P.P.S. Wegman is listed as the “Bernard J. Dunn professor” at George Mason University. Unfortunately, the very accomplished Dunn (check out his Wikipedia page!) died 2 1/2 years ago. I wonder what he would think if he knew that his donation to the university went to paying the salary of a plagiarist the author of papers that bear a striking similarity to, but are worse than, Wikipedia articles.

P.P.P.S. You might very well ask why I keep writing about this. I write about it because it makes me mad. Being a scientist is a privilege, and academic jobs are hard to find. So, yeah, I get angry if repeat offenders can get good jobs, just because they’re connected. It looks a bit like the mob, or like Tammany Hall. Maybe a bit of graft is needed to grease the system, but one way of keeping the corruption under corruption under control is to point it out when we see it.

Also, I work hard in my research, and I don’t appreciate those people who spew out meaningless nonsense (or, even worse, fake their data) making it that much harder to find the signal amidst the noise.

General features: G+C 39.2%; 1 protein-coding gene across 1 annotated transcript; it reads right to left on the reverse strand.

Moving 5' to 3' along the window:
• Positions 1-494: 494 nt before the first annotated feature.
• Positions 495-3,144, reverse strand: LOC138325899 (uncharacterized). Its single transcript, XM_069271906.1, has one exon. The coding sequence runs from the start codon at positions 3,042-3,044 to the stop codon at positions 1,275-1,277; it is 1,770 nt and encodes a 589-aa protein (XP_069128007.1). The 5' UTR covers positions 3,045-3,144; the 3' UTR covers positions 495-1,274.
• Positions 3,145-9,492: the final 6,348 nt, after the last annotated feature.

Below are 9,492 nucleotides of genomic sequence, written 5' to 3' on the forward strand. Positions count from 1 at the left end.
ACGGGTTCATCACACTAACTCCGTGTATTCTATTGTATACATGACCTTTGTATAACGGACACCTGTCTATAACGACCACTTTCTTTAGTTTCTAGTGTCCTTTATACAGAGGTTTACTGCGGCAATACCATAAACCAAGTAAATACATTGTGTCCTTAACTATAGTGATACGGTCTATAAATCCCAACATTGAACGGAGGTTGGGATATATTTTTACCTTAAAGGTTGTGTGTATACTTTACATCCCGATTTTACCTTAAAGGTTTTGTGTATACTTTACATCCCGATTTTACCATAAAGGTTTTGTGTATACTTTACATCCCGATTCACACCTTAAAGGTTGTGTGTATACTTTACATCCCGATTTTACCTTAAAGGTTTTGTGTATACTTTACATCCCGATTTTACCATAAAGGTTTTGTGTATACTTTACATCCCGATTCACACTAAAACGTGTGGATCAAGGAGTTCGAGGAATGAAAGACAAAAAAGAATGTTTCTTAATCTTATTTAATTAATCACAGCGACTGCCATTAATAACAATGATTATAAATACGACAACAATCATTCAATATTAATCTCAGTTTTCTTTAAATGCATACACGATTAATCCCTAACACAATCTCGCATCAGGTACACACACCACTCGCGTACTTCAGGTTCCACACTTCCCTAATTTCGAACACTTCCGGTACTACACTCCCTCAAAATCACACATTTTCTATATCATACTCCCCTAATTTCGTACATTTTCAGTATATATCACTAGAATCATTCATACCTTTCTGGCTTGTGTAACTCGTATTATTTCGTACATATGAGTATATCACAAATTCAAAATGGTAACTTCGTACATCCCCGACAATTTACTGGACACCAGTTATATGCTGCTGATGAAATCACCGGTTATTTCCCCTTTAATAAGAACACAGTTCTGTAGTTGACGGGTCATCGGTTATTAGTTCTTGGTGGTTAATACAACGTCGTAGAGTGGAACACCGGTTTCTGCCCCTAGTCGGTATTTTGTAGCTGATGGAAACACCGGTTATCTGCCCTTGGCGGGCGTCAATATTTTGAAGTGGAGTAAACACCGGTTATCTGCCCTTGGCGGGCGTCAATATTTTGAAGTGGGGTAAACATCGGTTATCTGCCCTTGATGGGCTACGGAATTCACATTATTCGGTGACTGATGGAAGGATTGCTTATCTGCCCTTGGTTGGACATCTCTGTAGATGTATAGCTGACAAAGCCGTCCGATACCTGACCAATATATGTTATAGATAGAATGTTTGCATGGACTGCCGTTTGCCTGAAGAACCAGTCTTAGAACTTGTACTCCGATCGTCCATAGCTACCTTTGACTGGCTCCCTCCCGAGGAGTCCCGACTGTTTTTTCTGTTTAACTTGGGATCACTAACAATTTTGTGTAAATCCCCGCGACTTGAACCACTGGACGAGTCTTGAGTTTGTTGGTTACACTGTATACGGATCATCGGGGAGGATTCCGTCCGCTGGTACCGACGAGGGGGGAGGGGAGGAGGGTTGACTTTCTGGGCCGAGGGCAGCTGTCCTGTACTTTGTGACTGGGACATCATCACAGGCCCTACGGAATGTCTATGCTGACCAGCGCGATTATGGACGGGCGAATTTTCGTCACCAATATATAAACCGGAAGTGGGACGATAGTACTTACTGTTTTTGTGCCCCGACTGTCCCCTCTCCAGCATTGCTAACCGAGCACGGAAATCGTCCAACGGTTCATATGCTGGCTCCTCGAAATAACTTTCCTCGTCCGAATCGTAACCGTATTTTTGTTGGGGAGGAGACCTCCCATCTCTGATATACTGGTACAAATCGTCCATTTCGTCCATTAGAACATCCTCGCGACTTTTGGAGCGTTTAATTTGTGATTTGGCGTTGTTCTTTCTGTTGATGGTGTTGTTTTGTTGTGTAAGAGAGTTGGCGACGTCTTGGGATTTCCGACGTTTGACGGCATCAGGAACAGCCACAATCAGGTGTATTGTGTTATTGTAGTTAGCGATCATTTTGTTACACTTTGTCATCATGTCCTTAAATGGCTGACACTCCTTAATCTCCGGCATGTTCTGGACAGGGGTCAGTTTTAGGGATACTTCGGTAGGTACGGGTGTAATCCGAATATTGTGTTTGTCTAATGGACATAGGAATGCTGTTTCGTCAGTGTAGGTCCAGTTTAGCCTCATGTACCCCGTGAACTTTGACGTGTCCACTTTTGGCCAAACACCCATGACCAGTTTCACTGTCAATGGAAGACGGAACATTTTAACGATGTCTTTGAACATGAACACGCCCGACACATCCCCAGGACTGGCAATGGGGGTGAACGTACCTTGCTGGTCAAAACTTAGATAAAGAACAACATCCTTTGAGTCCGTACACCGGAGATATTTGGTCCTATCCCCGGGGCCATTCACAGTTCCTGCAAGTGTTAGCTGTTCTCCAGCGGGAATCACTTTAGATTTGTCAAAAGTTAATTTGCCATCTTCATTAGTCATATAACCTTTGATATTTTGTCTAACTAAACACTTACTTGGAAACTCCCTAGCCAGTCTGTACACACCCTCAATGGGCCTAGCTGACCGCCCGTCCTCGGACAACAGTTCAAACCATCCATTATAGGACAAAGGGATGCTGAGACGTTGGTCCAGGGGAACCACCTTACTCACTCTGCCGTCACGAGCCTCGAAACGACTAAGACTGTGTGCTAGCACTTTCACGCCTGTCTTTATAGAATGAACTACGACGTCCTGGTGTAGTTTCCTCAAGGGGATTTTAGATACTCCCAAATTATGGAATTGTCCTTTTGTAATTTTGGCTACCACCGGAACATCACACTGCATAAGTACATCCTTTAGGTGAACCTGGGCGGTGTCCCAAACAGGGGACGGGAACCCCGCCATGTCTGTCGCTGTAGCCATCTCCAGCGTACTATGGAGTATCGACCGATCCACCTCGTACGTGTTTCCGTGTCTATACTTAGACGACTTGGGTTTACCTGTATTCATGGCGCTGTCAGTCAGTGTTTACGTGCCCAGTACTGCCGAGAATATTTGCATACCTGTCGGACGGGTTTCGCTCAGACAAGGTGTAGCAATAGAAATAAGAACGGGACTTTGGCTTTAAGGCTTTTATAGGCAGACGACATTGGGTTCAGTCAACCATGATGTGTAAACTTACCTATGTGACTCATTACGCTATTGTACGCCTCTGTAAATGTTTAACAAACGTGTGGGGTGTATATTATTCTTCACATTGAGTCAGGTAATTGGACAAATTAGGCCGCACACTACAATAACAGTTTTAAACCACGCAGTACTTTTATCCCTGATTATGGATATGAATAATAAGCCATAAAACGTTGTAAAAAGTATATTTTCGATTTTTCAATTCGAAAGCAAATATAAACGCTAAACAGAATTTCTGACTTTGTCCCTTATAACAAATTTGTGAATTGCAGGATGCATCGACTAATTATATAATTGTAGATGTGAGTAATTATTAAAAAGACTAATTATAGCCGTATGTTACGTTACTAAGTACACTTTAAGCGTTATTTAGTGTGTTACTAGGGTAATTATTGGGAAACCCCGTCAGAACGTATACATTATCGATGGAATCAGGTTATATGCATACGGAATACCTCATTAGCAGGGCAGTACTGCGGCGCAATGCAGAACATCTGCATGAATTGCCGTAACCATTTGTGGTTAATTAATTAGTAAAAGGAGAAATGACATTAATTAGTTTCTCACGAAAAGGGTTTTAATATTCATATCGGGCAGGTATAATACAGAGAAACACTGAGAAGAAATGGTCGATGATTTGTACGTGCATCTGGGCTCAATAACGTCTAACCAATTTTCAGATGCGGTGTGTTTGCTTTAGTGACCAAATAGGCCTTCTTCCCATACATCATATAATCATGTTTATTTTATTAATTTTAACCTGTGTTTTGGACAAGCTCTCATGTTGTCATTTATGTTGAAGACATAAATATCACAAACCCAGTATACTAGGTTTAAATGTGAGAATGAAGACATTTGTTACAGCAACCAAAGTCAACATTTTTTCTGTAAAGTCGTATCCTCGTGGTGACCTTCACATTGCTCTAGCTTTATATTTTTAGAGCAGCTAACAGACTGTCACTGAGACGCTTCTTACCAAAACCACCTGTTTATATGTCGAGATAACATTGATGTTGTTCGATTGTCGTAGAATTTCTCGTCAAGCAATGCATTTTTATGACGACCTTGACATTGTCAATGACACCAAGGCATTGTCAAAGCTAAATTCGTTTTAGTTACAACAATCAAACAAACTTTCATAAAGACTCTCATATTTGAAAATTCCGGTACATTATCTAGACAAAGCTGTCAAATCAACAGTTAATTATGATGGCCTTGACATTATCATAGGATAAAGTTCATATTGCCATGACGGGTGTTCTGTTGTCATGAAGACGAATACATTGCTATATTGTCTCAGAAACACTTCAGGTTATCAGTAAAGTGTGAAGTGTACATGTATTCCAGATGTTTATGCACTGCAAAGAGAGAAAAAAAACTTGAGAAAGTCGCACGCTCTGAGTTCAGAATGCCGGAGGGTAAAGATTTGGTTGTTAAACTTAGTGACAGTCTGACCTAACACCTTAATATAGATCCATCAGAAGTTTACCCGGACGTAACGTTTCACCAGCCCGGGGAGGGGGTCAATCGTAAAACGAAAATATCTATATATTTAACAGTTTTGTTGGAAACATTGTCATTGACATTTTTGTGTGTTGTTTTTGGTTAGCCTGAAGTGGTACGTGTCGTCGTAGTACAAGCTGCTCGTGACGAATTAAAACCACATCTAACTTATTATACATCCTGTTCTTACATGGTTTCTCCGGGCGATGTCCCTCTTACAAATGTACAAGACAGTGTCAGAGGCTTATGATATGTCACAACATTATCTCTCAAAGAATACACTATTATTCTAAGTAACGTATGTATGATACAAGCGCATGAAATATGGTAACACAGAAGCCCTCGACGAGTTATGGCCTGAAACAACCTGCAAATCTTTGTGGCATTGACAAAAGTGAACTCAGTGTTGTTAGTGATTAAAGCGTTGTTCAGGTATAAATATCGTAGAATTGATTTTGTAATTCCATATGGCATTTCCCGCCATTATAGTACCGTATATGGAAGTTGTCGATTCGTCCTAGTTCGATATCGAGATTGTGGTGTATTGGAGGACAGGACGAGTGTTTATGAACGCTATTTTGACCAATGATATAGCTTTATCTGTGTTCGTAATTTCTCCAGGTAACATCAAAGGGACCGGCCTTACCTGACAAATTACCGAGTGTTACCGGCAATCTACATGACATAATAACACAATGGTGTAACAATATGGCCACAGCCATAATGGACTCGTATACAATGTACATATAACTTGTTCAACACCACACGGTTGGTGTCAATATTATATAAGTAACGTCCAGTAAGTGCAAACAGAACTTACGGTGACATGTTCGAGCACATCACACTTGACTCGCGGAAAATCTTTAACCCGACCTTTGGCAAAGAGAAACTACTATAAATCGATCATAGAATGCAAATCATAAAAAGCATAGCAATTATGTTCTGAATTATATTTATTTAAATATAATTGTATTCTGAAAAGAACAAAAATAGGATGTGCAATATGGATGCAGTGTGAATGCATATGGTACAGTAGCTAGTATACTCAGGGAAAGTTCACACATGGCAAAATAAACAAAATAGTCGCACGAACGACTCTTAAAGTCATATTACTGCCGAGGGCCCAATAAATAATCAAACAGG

I’d certainly be annoyed if someone were to ever take work of mine, introduce errors, and then publish it as if it were his own idea.


  1. un-Frank says:

    Given the low stakes—I doubt Fischer’s books have much influence beyond his circle of friends and colleagues—and lack of continuing attention to the case, I suspect he’ll get away with denying it for the rest of his life if he feels like it.

    It seems that he has a large circle of friends:

  2. “From the other direction, if the Wikipedia writer was going to steal, he or she could just steal verbatim—there’d be no reason to hide the copying.”

    Ah, if only that were true. Wikipedia has the same standards for copying without attribution as any academic journal, and people are just as lazy there. Of course, there it’s surely more common to do it, (probably) harder to prove it, and nearly impossible to directly benefit from it in this case, but I’d like to think that the pride that most Wikipedians take in their work is on the same level as academics.

    • Andrew says:


      I realize that in Wikipedia you’re supposed to cite your sources. My point was that if you’re writing a Wikipedia entry, and if you’re willing to plagiarize to do it, then you might as well just cut and paste it in directly. There’s no need to cover your tracks; you can just do it.

      • John Mashey says:

        As in anything else, Wikipedia articles vary widely in quality and some are subject to amazing abuse as people try t odefned articles from inconvenient facts.

        But, actually, a lot of Wikipedia articles are pretty good, people usually seem to use good citations.